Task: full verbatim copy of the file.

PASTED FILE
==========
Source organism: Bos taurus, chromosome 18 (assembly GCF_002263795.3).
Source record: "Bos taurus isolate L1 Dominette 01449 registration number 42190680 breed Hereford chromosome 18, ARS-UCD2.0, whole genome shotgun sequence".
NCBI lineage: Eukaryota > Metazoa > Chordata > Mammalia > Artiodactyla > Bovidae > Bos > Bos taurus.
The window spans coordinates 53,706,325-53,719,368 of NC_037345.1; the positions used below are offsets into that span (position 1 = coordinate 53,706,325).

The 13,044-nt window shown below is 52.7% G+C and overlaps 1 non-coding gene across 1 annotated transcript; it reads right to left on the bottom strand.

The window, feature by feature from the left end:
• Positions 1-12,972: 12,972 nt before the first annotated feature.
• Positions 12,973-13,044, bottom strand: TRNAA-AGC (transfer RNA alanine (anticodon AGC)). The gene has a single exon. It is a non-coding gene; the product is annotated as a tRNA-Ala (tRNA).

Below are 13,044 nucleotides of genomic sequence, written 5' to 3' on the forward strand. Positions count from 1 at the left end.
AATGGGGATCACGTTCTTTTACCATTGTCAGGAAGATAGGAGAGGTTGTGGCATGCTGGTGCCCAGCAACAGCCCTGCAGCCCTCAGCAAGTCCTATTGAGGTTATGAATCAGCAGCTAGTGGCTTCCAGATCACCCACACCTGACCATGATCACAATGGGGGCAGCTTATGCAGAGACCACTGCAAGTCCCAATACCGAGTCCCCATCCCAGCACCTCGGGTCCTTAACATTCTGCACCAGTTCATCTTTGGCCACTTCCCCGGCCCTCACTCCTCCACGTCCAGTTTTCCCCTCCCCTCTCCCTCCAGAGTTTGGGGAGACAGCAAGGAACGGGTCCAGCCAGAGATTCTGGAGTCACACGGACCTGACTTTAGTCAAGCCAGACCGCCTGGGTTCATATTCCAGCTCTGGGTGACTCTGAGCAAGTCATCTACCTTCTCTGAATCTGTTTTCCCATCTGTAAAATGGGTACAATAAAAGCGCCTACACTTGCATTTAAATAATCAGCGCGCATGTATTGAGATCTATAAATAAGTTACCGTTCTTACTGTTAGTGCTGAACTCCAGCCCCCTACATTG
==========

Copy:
Source organism: Bos taurus, chromosome 18 (assembly GCF_002263795.3).
Source record: "Bos taurus isolate L1 Dominette 01449 registration number 42190680 breed Hereford chromosome 18, ARS-UCD2.0, whole genome shotgun sequence".
NCBI lineage: Eukaryota > Metazoa > Chordata > Mammalia > Artiodactyla > Bovidae > Bos > Bos taurus.
The window spans coordinates 53,706,325-53,719,368 of NC_037345.1; the positions used below are offsets into that span (position 1 = coordinate 53,706,325).

The 13,044-nt window shown below is 52.7% G+C and overlaps 1 non-coding gene across 1 annotated transcript; it reads right to left on the bottom strand.

The window, feature by feature from the left end:
• Positions 1-12,972: 12,972 nt before the first annotated feature.
• Positions 12,973-13,044, bottom strand: TRNAA-AGC (transfer RNA alanine (anticodon AGC)). The gene has a single exon. It is a non-coding gene; the product is annotated as a tRNA-Ala (tRNA).

Below are 13,044 nucleotides of genomic sequence, written 5' to 3' on the forward strand. Positions count from 1 at the left end.
AATGGGGATCACGTTCTTTTACCATTGTCAGGAAGATAGGAGAGGTTGTGGCATGCTGGTGCCCAGCAACAGCCCTGCAGCCCTCAGCAAGTCCTATTGAGGTTATGAATCAGCAGCTAGTGGCTTCCAGATCACCCACACCTGACCATGATCACAATGGGGGCAGCTTATGCAGAGACCACTGCAAGTCCCAATACCGAGTCCCCATCCCAGCACCTCGGGTCCTTAACATTCTGCACCAGTTCATCTTTGGCCACTTCCCCGGCCCTCACTCCTCCACGTCCAGTTTTCCCCTCCCCTCTCCCTCCAGAGTTTGGGGAGACAGCAAGGAACGGGTCCAGCCAGAGATTCTGGAGTCACACGGACCTGACTTTAGTCAAGCCAGACCGCCTGGGTTCATATTCCAGCTCTGGGTGACTCTGAGCAAGTCATCTACCTTCTCTGAATCTGTTTTCCCATCTGTAAAATGGGTACAATAAAAGCGCCTACACTTGCATTTAAATAATCAGCGCGCATGTATTGAGATCTATAAATAAGTTACCGTTCTTACTGTTAGTGCTGAACTCCAGCCCCCTACATTG